Rosgen’s method is currently the most used classification system. Rosgen also discusses applying the system to restoration efforts. Historical data has shown that streams have been changing character due to imposed anthropogenic alterations in order to provide things like flood control, hydro-electric power, and allocation of water rights. These variables used to classify a river are often changed due to these alterations. Therefore, “to restore the “disturbed” river, the natural stable tendencies must be understood to predict the most probable form,” (Rosgen, 1994). Stream classification aids in providing the restoration team with knowledge of how a system’s variables naturally behave.
    Montgomery and Buffington
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Thursday, June 22

  1. 3:55 pm

Tuesday, June 6

  1. page isleta edited ... Hydrology of the Isleta Reach of the Rio Grande River, New Mexico Isleta Reach ... the Isl…
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    Hydrology of the Isleta Reach of the Rio Grande River, New Mexico
    Isleta Reach
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    the Isleta ff Pueblo at
    Infrastructure
    Although the record of human alteration and disturbance of the MRG goes back thousands of years, a more recent history is fraught with examples where humans have attempted to alter the hydrology to mitigate the risk of flooding, provide infrastructure for irrigation, procure water resources for future consumption, and recreation (Reclamation, 2009).The 20th century brought more severe alterations to the landscape comparatively, “Initially, only small channel modifications occurred, but beginning in the twentieth century, large channel-realignments, miles of levees and jetty fields, numerous diversion dams and large dams were constructed” (Massong, Makar, & Bauer, 2010, p. 4).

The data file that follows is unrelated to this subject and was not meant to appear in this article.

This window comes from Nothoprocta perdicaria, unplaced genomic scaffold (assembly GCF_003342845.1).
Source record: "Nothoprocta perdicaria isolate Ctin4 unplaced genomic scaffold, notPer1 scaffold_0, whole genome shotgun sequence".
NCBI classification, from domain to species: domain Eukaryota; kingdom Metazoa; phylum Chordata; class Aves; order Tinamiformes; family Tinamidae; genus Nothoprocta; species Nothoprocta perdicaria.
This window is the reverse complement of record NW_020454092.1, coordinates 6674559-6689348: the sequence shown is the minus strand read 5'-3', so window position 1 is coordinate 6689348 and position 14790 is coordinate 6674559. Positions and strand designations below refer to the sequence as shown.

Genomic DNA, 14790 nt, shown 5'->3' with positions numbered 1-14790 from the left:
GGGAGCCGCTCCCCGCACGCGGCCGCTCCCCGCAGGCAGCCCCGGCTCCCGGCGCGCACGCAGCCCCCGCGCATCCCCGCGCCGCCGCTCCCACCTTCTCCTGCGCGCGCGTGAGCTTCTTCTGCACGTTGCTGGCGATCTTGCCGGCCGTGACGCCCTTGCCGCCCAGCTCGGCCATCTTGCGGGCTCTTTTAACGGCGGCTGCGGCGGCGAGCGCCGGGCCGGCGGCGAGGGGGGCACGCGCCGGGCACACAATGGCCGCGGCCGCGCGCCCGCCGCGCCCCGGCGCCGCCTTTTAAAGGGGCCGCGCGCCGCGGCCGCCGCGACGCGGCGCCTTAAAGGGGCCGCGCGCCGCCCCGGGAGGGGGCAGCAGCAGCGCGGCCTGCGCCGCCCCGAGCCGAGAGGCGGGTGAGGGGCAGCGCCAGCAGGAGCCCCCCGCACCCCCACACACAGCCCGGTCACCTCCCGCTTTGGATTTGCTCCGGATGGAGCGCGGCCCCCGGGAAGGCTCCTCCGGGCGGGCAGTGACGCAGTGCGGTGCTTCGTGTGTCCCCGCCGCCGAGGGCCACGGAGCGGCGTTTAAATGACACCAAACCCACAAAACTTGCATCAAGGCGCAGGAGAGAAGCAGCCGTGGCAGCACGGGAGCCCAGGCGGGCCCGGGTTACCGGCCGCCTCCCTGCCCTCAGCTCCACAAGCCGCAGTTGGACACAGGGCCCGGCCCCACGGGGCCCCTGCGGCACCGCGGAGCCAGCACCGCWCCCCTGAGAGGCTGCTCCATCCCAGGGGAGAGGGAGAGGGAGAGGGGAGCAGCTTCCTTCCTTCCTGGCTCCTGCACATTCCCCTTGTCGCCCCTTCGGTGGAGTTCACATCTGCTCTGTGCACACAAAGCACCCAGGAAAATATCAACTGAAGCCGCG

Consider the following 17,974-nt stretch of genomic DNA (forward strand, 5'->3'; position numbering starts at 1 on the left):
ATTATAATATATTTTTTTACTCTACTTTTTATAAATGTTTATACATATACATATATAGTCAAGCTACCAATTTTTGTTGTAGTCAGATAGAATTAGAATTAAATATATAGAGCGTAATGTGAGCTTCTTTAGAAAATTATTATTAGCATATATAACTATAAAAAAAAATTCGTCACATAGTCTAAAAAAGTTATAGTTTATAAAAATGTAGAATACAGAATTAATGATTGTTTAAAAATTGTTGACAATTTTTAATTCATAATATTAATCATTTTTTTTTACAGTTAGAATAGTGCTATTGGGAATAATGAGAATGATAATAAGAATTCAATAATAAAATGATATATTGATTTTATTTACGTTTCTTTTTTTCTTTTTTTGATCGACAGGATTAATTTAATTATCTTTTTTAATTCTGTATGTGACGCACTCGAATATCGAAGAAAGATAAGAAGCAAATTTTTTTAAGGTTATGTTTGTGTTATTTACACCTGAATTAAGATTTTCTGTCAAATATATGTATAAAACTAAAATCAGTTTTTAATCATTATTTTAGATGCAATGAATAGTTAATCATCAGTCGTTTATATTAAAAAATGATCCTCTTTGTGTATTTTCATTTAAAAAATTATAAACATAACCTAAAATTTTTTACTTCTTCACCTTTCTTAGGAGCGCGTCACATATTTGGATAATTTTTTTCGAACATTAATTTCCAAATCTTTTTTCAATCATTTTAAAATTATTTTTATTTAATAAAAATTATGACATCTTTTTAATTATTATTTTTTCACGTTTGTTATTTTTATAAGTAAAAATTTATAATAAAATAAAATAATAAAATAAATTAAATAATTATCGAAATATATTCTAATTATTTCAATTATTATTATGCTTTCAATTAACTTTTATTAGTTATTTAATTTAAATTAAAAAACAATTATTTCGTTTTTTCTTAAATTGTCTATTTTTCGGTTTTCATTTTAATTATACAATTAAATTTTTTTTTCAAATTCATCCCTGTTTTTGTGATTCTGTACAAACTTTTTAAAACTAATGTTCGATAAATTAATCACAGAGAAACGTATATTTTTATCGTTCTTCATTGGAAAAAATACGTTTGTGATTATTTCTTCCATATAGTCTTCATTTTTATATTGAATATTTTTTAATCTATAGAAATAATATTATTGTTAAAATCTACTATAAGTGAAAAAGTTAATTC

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  2. page isleta edited ... Hydrology of the Isleta Reach of the Rio Grande River, New Mexico Isleta Reach ... the Isl…
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    Hydrology of the Isleta Reach of the Rio Grande River, New Mexico
    Isleta Reach
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    the Isleta ff Pueblo at
    Infrastructure
    Although the record of human alteration and disturbance of the MRG goes back thousands of years, a more recent history is fraught with examples where humans have attempted to alter the hydrology to mitigate the risk of flooding, provide infrastructure for irrigation, procure water resources for future consumption, and recreation (Reclamation, 2009).The 20th century brought more severe alterations to the landscape comparatively, “Initially, only small channel modifications occurred, but beginning in the twentieth century, large channel-realignments, miles of levees and jetty fields, numerous diversion dams and large dams were constructed” (Massong, Makar, & Bauer, 2010, p. 4).
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Wednesday, February 10

Monday, December 8

Friday, May 16

  1. page isleta edited ... Adapted from MRGESCP (2008) (Exhibits 2-12, 2-13, 2-14). Lateral Connectivity ... Rio Gran…
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    Adapted from MRGESCP (2008) (Exhibits 2-12, 2-13, 2-14).
    Lateral Connectivity
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    Rio Grande.
    and so on...
    Considering the discharges that have been observed at the ages in the reach (Figures 8, 9, 10), and their location within the reach (RM 164, RM 141, and RM 131, respectively) indicate that there is little overbanking. Figure 12 indicates that overbanking is expected to occur at 3,000 cfs between RM 166 and 165, RM 147 and 145, and RM 144 and 143. The mean flows since at least 1970 indicate that flows do not regularly exceed this amount through the Isleta Reach. Therefore, RGSM habitat, in most years, is limited to the main channel or directly adjacent to it.
    Figure12Figure 12. Overbank Flooding in the Isleta Reach, New Mexico.
    {Isleta Reach, Overbank Flooding.png}
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    2:52 pm